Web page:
This is easily generalized to
 (444)

We can see that vector field operations on a plane-wave simplify to replacing the operator with .

The first Maxwell equation (430) reduces to

 (445)

using the assumed electric and magnetic fields (436) and (437), and Eq. (442). Thus, the electric field is perpendicular to the direction of propagation of the wave. Likewise, the second Maxwell equation gives
 (446)

implying that the magnetic field is also perpendicular to the direction of propagation. Clearly, the wave-like solutions of Maxwell's equation are a type of transverse wave. The third Maxwell equation gives
 (447)

where use has been made of Eq. (444). Dotting this equation with yields
 (448)

Thus, the electric and magnetic fields are mutually perpendicular. Dotting equation (447) with yields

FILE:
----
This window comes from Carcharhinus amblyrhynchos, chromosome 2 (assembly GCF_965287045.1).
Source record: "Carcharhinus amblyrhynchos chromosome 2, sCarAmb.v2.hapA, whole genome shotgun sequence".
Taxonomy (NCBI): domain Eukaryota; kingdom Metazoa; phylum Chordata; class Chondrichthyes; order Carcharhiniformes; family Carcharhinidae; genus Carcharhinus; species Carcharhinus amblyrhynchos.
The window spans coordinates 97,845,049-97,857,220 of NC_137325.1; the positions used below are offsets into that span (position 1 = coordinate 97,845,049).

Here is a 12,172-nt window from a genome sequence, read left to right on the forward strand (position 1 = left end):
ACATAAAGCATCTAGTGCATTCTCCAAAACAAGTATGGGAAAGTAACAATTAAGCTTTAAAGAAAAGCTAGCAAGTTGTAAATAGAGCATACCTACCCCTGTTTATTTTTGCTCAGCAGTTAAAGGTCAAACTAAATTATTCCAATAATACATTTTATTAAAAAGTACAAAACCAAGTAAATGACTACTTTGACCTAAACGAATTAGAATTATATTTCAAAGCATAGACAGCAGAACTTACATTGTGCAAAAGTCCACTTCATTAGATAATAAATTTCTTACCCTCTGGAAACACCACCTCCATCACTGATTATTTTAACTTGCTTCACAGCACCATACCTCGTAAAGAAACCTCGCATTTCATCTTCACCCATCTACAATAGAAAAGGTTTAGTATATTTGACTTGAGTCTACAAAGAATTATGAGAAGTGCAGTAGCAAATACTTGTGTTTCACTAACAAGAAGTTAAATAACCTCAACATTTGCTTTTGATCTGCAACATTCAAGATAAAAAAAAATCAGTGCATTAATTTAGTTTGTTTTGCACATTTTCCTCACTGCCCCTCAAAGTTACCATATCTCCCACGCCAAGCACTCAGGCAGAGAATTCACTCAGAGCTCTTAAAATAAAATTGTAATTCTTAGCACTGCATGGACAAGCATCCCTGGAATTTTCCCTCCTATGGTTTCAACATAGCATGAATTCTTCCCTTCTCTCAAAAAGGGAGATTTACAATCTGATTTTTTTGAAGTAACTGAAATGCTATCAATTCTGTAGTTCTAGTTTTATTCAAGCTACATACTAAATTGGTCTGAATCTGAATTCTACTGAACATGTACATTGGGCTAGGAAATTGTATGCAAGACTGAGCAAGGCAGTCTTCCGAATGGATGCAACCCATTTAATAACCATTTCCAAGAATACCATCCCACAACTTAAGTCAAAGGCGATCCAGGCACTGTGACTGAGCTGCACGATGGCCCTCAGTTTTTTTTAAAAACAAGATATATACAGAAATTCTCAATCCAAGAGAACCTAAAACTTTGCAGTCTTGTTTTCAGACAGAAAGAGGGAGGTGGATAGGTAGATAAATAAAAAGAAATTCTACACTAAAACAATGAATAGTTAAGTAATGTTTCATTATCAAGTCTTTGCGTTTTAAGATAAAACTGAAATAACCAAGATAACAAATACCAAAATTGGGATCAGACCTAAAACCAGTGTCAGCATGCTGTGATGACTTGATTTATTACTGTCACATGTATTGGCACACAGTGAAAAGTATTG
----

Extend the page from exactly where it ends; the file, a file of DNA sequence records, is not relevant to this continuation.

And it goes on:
(449)

Thus, the vectors , , and are mutually perpendicular, and form a right-handed set. The final Maxwell equation gives
 (450)

Combining this with Eq. (447) yields
 (451)

or
 (452)

where use has been made of Eq. (445). However, we know from Eq. (439) that the phase-velocity is related to the magnitude of the wave-vector and the angular wave frequency via . Thus, we obtain
 (453)

So, we have found transverse wave solutions of the free-space Maxwell equations, propagating at some phase-velocity , which is given by a combination of and . The constants and are easily measurable. The former is related to the force acting between stationary electric charges, and the latter to the force acting between steady electric currents. Both of these constants were fairly well-known in Maxwell's time. Maxwell, incidentally, was the first person to look for wave-like solutions of his equations, and, thus, to derive Eq. (453). The modern values of and are

 (454) (455)

Let us use these values to find the phase-velocity of electromagnetic waves.'' We obtain
 (456)